Hi ! I'm working on it and got it working with old IDE conectors wire.
Cheap (you can get it from free in all computer store if you ask nicely) and with only 1 IDE connector you got all the wire needed for the project.

To connect each sensors and stop watch I used RJ45 connectors and wires. You can get this for cheap too (connectors from every old network devices, and wires are decently priced).

Hope it can still help you :)

Hi how are you . How I contact with you.

What is the part next to the 555 timer and above the reed relays, is that the latching relay?

snip 1.JPG

Hey, if you don't mind I would like to ask you something. I'm planning to make this for my school project, but let me just say that I'm not exactly a genius when it comes to technical things. So first of all, if I'm absolutely sure that it won't be broken again, will I still need the 555 timer? Second of all, and I'm sorry if this sound stupid, but I'm really a noob in this, what are the reed relays for and are they absolutely neccesary or can I just leave them out. I've researched and stuff, but to be honest I don't get why all these ohm and microF are neccesary, so would you explain it to me, please?

Thank you for this information. Could you help me. I'd like to modify it to use just one laser to alternate the stopwatch between an on and off state.

hi, is there anyway of adding more lasers / sensors so it will cover from floor to about 2ft high.. thanks

1 reply

more lasers is unnecessary. Use mirrors.

Hi. Thanks for posting this. I am hoping to use this for an application in which the first laser beam may be broken 2 or more times before the second laser beam is broken without stopping the timer. As an example, if you timed a runner passing through the beam at knee level the first knee would break the beam, starting the timer. If I understand the circuit, because there is no latching function in the first module, if the beam then was unbroken for a moment while passing through the runner's legs and then broken again as the runner's back leg passed through the beam, the timer would stop. Is that correct?
I thought if I simply built 2 latching modules the first one would latch after starting the stop watch and the second one would still stop it. After building the 2 modules I find the first one starts the watch and latches but the second one won't stop it. With some experimenting I found if after breaking the first beam, I then pull out one of the stop watch leads going into the reed relay and then breaking the second beam, the timer stops. This leads me to believe that the latching function works by energizing the reed relay that controls the timer to the closed position and holding it closed until reset (kind of like holding the button down on the stopwatch) thus not allowing the second module to signal the timer to stop?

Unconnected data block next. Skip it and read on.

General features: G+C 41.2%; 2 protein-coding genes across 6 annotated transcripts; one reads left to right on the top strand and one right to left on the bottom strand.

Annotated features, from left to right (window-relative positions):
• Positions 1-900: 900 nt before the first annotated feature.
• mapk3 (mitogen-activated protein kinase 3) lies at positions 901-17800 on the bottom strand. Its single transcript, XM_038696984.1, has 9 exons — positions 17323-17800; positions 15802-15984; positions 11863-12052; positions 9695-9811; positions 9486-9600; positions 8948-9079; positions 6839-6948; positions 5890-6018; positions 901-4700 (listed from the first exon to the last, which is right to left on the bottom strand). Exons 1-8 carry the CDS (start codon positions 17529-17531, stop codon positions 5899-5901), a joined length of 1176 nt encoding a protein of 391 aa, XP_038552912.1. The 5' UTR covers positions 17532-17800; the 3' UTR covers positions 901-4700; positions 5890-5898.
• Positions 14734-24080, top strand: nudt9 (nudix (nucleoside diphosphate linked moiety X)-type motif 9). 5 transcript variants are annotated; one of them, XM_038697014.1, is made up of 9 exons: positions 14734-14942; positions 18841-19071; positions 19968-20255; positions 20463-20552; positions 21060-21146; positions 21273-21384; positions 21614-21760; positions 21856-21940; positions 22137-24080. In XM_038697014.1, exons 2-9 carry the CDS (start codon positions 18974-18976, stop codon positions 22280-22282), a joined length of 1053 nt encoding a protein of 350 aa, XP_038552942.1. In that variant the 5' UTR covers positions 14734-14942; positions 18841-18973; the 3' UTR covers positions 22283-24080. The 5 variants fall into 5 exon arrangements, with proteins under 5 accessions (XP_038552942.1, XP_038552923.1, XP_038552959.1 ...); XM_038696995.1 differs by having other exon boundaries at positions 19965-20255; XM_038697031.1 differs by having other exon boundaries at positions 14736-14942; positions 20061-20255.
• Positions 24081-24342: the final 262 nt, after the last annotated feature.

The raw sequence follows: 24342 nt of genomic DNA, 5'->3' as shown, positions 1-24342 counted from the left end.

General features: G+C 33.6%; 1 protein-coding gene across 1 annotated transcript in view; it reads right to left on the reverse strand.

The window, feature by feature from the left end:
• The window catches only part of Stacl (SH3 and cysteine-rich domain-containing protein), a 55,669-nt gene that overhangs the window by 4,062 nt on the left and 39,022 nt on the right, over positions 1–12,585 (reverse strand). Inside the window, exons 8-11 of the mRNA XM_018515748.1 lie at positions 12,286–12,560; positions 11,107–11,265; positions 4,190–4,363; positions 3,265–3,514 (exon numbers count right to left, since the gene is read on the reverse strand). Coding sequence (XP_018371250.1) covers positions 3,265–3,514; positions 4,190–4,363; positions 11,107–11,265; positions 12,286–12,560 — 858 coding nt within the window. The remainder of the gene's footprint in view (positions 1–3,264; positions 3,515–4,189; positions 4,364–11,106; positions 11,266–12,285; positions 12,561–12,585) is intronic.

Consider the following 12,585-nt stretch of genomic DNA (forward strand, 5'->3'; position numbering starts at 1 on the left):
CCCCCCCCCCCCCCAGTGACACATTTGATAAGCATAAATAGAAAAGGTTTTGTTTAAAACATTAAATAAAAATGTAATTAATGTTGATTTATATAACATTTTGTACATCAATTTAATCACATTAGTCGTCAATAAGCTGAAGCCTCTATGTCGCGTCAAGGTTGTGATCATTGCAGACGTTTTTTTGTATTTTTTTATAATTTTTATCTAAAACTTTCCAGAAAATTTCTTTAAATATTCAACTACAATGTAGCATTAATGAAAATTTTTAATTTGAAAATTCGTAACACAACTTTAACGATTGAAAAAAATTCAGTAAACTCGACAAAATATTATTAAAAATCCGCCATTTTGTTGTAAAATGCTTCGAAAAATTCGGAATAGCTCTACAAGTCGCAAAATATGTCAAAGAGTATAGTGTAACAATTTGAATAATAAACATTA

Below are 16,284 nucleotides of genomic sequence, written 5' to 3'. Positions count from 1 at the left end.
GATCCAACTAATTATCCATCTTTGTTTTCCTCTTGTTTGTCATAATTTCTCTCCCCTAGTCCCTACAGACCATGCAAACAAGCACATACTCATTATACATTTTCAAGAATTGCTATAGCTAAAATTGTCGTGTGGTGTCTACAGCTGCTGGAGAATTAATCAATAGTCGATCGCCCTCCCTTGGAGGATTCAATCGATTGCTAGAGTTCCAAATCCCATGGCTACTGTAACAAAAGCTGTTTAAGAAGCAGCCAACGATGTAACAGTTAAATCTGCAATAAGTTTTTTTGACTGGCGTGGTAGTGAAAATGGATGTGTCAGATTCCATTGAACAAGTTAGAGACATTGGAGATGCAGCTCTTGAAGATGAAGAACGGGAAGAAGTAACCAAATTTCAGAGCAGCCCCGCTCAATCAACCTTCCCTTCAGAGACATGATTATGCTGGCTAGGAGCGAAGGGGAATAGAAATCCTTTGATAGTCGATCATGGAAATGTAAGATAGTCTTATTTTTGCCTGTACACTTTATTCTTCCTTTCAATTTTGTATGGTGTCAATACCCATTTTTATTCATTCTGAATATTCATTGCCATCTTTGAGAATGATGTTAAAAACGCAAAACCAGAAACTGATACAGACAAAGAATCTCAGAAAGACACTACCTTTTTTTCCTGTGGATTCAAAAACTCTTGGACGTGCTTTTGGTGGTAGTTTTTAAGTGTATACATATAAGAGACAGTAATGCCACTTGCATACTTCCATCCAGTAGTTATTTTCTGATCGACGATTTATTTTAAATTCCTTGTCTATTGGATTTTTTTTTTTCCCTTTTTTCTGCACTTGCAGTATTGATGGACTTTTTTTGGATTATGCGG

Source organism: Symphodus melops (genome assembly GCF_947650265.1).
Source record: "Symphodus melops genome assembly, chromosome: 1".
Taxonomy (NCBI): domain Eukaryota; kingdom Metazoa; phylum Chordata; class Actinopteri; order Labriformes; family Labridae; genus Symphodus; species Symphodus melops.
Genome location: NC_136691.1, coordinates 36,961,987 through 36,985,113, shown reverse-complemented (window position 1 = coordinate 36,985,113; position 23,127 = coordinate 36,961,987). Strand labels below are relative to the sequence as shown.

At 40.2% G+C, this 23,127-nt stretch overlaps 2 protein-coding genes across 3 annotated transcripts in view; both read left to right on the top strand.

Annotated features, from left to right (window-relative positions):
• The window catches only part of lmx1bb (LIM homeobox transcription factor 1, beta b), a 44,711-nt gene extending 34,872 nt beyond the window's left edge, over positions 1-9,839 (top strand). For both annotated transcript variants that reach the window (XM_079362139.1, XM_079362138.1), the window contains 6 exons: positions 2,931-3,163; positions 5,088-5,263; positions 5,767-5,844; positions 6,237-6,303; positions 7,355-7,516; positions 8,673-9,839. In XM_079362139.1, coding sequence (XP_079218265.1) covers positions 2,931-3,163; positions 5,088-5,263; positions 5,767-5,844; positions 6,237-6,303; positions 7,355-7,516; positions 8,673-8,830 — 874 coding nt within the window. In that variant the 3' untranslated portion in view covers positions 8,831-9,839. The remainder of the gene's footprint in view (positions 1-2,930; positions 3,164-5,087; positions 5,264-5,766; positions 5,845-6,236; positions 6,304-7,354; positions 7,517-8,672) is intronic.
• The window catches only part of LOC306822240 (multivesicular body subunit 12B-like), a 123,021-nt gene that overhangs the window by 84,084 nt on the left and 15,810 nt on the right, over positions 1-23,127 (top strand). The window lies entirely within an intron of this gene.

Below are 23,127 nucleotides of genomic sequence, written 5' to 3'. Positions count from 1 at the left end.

Does that sound right? Can you make any suggestions on how to make this work in a way that the first beam can only start the watch when first broken but not stop it if it's broken again before the second beam is broken?

Thanks for this awesome instructable.

1 reply

You are correct. The latching function in my circuit keeps the reed relay closed once it is set, and it doesn't open until the reset button is pressed. Thus it is like pressing and holding down the button on the stopwatch.

It now works the opposite way to the first schematic I posted. When the laser beam is broken and the transistor allows current to flow, the capacitor starts charging, during which time the relay closes. Once the capacitor is fully charged, the current can no longer flow and the relay opens and cannot be closed again until the capacitor is discharged via the reset button. Now, subsequent breaks of the laser beam will not affect the stop watch. Tried it out and seems to work perfectly.

In case this is any use to anyone, I made a slight modification and moved the capacitor to the other side of the relay circuit and put the reset button in the right place. Through trial and error I found that a 470uF capacitor works. I made two of these and hooked them up to a stopwatch and it worked!

photo-2014-12-13, 11:54 PM.jpg

You press the reset button which would charge the capacitor (I have no idea how to pick one, I would have to size it through experimentation). Then when the laser beam is broken, the transistor closes the circuit to the relay's coil, which is momentarily powered by the stored charge in the capacitor, momentarily closing the relay to start the watch, but then opening again as the capacitors charge is used up. Is that possible? Or do I not fully understand how capacitors work?